One way of evaluating your own attitudes is to consider the content of your prayers.How much time do you spend asking God for various “things.”An aunt is sick and you request healing.A friend is driving to Phoenix to visit his parents and you ask for traveling mercies.You are stuck in a dead end job so you seek direction for new employment or a new career.A son is abusing alcohol and you ask God to help him overcome his destructive behavior.These are all very appropriate prayers but do you ever go beyond them?How much time do you spend offering prayers of adoration, praise, and thanksgiving not for what God has done for you or for the good things that are happening in your life but just because God is God? How much time do you spend simple basking in his presence? 

The challenge before us is how do we change our attitude toward God.

Careful of Desire

The first step is to discern our healthy from our unhealthy desires.Not every desire or thought is beneficial to our well-being. C.S. Lewis once wrote:

The moment you wake up each morning, all your wishes and hopes for the day rushes at you like wild animals. And the first job each morning consists in shoving it all back; in listening to that other voice, taking that other point of view, letting that other, larger, stronger, quieter life come flowing in.[4]

Writing in the 12 Century Thomas Kempis gave similar advice: 

Not every desire is from the Holy Spirit, even though it may seem right and good. It is difficult to be certain whether it is a good spirit or a bad one that prompts one to this or that, and even to know whether you are being moved by your own spirit. Many who seemed at first to be led by a good spirit have been deceived in the end.[5]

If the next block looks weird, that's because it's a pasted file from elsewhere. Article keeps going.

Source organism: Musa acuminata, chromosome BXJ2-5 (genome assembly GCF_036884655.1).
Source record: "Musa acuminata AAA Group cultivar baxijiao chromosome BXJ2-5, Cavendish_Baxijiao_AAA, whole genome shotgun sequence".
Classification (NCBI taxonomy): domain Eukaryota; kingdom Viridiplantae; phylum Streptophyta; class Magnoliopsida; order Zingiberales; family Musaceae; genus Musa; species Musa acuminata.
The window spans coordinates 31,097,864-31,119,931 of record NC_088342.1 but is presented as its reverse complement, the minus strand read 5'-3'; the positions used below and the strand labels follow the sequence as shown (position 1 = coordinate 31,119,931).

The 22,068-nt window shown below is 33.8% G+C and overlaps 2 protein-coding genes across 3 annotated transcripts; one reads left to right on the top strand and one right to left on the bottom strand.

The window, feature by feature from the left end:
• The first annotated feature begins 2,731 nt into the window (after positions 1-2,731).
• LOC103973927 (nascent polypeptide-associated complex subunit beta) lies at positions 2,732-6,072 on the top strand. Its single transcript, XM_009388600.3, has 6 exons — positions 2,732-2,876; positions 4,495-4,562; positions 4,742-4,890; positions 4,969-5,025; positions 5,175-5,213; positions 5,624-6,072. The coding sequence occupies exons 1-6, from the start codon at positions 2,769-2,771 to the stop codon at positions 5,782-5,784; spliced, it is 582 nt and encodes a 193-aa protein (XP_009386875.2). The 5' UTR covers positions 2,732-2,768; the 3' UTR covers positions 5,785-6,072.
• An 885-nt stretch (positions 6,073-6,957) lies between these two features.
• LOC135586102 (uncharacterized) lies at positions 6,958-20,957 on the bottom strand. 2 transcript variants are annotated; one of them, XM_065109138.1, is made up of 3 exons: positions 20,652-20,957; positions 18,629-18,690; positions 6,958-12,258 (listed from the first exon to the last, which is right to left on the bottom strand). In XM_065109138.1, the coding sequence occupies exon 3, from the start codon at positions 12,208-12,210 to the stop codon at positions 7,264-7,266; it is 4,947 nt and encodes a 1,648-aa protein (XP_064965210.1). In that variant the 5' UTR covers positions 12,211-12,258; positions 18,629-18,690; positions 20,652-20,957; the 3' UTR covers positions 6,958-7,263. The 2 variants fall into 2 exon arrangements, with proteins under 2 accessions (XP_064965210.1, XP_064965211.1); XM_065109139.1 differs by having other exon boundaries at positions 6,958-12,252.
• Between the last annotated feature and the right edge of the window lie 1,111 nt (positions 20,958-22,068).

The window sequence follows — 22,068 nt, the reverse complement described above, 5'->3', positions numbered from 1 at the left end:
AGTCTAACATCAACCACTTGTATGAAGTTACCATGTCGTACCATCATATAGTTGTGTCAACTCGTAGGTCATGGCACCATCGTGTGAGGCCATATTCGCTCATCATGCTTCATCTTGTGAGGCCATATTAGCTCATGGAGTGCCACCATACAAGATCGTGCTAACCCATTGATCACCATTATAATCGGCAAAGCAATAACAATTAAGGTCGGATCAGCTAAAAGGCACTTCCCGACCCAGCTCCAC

We have an amazing ability to justify our actions.We will overemphasis certain aspects of a decision to defend our position.We will fabricate evidence to alleviate guilt.We will deny the importance of any negative consequences.Kempis reminds us that we are desires are easily manipulated by both evil and good spirits, so we much be cautious about following them until we have considered the matter more closely.

We see this in the Scripture passage before us.The people attempt to justify their request for a miraculous sign by quoting a passage form the book of Exodus, if God provided a sign then, why not now?But Jesus would not allow them to manipulate him.He had already feed 5000 of them.Many undoubtedly did not understand the true nature of the miracle.They knew they were fed but perhaps did not know just how great a miracle had taken place.Whatever the case they wanted proof their only concern was what would Jesus do for them today.They were willing to use any rational to justify their request.We must be cautious about following our desires for we can easily be lead astray.